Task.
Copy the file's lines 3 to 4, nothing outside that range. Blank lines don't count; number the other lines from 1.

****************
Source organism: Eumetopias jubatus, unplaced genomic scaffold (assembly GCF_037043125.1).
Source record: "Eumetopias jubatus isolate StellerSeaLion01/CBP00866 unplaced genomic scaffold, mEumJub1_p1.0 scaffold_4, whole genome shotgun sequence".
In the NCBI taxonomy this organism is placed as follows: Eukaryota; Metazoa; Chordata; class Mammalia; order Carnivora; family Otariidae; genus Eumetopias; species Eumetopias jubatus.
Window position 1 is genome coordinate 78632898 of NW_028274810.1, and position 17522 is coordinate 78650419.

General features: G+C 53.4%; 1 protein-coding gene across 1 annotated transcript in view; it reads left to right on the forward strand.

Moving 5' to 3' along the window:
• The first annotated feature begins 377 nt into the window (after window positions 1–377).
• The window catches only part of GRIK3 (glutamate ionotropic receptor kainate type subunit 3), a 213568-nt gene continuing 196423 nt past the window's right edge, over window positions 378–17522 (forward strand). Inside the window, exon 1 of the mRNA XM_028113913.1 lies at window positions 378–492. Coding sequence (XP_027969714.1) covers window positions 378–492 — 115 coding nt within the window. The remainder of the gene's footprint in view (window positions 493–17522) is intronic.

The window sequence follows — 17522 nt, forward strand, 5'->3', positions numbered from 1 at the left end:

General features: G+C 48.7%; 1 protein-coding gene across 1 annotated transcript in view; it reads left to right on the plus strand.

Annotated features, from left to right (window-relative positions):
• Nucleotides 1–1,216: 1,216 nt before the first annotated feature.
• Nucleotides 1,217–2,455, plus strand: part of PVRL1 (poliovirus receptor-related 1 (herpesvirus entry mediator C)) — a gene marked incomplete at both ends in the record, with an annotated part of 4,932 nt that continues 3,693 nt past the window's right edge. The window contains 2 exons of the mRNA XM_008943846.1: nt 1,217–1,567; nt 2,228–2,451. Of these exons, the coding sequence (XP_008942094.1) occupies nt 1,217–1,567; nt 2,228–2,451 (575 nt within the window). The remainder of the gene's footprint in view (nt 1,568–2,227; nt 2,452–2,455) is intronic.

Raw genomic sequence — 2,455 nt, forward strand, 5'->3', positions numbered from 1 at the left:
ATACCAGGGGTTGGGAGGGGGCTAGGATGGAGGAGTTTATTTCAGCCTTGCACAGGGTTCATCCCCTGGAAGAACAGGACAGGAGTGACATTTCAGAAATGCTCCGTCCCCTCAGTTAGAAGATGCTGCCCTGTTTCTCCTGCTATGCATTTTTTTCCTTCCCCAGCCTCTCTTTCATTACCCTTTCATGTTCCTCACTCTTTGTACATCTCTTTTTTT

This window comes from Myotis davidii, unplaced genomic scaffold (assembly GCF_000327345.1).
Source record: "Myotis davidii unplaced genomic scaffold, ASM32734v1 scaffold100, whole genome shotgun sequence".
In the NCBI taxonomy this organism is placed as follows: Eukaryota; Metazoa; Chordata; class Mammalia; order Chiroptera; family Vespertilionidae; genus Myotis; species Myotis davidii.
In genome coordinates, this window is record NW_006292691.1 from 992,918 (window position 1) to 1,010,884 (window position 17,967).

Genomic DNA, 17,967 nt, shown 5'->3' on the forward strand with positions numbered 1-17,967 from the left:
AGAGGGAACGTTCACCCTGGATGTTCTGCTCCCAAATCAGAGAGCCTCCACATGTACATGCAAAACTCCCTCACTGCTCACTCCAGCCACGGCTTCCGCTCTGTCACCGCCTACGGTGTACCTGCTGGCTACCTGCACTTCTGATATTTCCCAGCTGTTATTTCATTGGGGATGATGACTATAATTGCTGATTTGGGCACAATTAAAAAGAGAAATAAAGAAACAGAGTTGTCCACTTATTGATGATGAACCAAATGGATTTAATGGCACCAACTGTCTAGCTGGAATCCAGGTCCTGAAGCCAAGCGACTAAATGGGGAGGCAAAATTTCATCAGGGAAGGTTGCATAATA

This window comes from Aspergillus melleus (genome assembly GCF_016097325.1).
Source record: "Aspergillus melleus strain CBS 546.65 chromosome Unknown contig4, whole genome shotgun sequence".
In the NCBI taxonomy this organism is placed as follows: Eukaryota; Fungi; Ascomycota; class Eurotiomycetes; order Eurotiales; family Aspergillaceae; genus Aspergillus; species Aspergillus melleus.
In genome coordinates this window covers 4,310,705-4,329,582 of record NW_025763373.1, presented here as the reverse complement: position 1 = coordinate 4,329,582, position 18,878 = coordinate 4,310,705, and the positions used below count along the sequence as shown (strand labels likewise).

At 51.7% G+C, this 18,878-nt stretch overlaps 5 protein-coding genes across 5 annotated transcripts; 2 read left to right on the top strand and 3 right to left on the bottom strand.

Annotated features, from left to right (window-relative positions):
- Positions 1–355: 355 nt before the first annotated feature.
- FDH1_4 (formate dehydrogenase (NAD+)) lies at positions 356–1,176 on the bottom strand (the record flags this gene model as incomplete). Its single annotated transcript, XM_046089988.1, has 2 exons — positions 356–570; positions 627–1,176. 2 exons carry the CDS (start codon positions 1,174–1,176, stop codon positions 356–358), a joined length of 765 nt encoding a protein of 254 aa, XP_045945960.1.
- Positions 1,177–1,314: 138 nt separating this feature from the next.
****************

In the NCBI taxonomy this organism is placed as follows: Eukaryota; Metazoa; Chordata; class Mammalia; order Carnivora; family Otariidae; genus Eumetopias; species Eumetopias jubatus.
Window position 1 is genome coordinate 78632898 of NW_028274810.1, and position 17522 is coordinate 78650419.